Following the arrest of International Monetary Fund Managing Director Dominique Strauss-Kahn on charges of sexual assault and attempted rape, the IMF named John Lipksy, a former JPMorgan and Salomon Brothers economist, its new man in charge.
Lipsky, who just a few days ago announced that he would be leaving the IMF at the end of August, had been serving as the Fund's first deputy managing director, focusing on the credit crisis in Greece. Previously, in the wake of the financial crisis, Lipsky spearheaded IMF efforts to better identify global economic "vulnerabilities and risks" and to "propose specific remedies" to worldwide economic problems.
This is Lipsky's second time working at the IMF. Prior to joining the investment bank Salomon Brothers in 1985 (Salomon was later swallowed by Citigroup), he worked for the Fund (as the IMF is often called) for more than a decade, during which time he famously helped Chile out of its financial crisis while the country was under the military dictator Augusto Pinochet.
At Salomon Brothers, Lipsky led the bank's European economic and market analysis group; he later served as its chief economist -- a position he also held at J.P. Morgan.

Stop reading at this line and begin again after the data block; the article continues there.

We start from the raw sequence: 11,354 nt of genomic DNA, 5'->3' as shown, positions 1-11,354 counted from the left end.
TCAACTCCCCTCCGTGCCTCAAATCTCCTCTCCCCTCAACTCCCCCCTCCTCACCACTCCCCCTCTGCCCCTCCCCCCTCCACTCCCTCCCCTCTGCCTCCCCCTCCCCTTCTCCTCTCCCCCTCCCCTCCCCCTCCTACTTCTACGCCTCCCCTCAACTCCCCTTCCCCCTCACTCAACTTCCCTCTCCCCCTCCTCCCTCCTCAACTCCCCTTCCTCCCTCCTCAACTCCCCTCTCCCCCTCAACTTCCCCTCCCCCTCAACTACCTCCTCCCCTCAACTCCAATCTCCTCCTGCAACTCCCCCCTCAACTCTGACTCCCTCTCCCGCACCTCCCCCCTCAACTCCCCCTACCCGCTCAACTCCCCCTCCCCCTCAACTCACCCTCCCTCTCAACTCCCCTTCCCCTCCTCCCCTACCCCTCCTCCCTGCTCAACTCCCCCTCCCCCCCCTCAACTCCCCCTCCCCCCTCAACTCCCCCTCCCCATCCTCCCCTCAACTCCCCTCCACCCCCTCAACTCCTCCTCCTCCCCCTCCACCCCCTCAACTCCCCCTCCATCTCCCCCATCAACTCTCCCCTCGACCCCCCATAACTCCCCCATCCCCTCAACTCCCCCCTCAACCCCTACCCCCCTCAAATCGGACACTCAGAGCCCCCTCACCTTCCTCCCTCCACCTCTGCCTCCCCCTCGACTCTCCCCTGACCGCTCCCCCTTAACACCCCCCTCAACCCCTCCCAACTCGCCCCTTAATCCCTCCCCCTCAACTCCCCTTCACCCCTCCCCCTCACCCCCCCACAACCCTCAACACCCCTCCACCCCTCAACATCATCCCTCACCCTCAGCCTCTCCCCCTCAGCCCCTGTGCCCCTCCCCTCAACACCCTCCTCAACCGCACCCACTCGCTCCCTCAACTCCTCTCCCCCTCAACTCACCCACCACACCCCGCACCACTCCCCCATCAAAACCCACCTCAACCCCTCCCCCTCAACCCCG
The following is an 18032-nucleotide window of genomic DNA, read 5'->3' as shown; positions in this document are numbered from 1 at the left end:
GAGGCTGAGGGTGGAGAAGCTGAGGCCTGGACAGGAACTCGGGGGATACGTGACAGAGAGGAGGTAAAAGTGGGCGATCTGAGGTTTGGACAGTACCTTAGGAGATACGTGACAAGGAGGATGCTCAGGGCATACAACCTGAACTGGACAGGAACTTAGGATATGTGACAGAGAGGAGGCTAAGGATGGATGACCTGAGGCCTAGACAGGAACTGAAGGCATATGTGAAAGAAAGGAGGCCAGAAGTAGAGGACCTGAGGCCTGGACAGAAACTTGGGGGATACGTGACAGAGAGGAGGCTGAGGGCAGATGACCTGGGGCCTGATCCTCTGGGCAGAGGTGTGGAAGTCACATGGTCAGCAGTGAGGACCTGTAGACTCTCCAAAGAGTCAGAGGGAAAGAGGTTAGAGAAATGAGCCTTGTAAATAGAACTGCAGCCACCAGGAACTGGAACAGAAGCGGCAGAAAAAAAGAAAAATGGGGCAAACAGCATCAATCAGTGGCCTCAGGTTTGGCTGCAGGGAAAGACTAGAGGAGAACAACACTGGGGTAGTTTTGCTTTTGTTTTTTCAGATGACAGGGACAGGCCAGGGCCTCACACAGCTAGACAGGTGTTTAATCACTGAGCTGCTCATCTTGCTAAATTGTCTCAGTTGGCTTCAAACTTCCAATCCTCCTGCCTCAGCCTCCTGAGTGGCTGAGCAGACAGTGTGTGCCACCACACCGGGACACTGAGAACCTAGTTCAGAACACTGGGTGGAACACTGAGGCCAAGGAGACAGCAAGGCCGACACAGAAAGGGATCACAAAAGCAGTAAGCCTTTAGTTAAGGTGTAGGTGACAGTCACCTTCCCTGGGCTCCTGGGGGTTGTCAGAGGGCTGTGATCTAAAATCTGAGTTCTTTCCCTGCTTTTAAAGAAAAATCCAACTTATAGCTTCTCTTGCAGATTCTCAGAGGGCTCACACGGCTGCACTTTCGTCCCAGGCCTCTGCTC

Colleagues of Lipsky describe him as "low-key," "capable," "methodical," and "a very talented economist, probably one of top in the world right now." They also call him "a steady hand who can give the fund some stability in the aftermath of Strauss-Kahn's arrest."
However, at least one colleague believes that since Lipsky has plans to leave the IMF, "he's unlikely to push any major initiatives."
Lipsky, who, along with his impressive professional background, has a very fine collection of facial hair above his lips-ky, received his undergraduate degree from Wesleyan University and his doctorate in economics from Stanford.
(Bloomberg: IMF in Wake of Scandal Turns to Lipsky)
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